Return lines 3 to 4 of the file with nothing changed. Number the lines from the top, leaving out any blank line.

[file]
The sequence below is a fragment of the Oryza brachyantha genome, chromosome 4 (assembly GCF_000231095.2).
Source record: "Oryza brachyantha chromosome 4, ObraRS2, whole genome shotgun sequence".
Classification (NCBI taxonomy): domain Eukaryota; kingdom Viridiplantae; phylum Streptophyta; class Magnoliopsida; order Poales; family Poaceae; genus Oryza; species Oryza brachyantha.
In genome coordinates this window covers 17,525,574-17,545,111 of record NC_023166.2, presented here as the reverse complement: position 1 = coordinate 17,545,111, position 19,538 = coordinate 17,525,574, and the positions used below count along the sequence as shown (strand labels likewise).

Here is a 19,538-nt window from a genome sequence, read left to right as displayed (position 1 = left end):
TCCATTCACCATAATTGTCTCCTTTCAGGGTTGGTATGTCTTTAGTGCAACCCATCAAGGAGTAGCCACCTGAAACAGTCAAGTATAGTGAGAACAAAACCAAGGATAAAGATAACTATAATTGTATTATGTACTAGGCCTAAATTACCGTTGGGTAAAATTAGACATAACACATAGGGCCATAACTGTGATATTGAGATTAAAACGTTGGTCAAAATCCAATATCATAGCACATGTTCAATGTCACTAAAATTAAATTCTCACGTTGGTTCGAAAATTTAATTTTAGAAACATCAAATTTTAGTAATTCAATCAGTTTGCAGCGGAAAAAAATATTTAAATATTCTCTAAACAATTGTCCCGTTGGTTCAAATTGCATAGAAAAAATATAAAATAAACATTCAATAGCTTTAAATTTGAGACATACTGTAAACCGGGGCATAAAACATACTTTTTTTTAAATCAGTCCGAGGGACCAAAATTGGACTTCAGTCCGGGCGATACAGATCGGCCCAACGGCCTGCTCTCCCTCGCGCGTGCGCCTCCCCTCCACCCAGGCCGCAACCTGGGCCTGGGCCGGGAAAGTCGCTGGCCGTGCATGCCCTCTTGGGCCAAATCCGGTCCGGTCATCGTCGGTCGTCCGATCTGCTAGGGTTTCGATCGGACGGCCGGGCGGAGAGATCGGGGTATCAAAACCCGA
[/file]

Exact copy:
Classification (NCBI taxonomy): domain Eukaryota; kingdom Viridiplantae; phylum Streptophyta; class Magnoliopsida; order Poales; family Poaceae; genus Oryza; species Oryza brachyantha.
In genome coordinates this window covers 17,525,574-17,545,111 of record NC_023166.2, presented here as the reverse complement: position 1 = coordinate 17,545,111, position 19,538 = coordinate 17,525,574, and the positions used below count along the sequence as shown (strand labels likewise).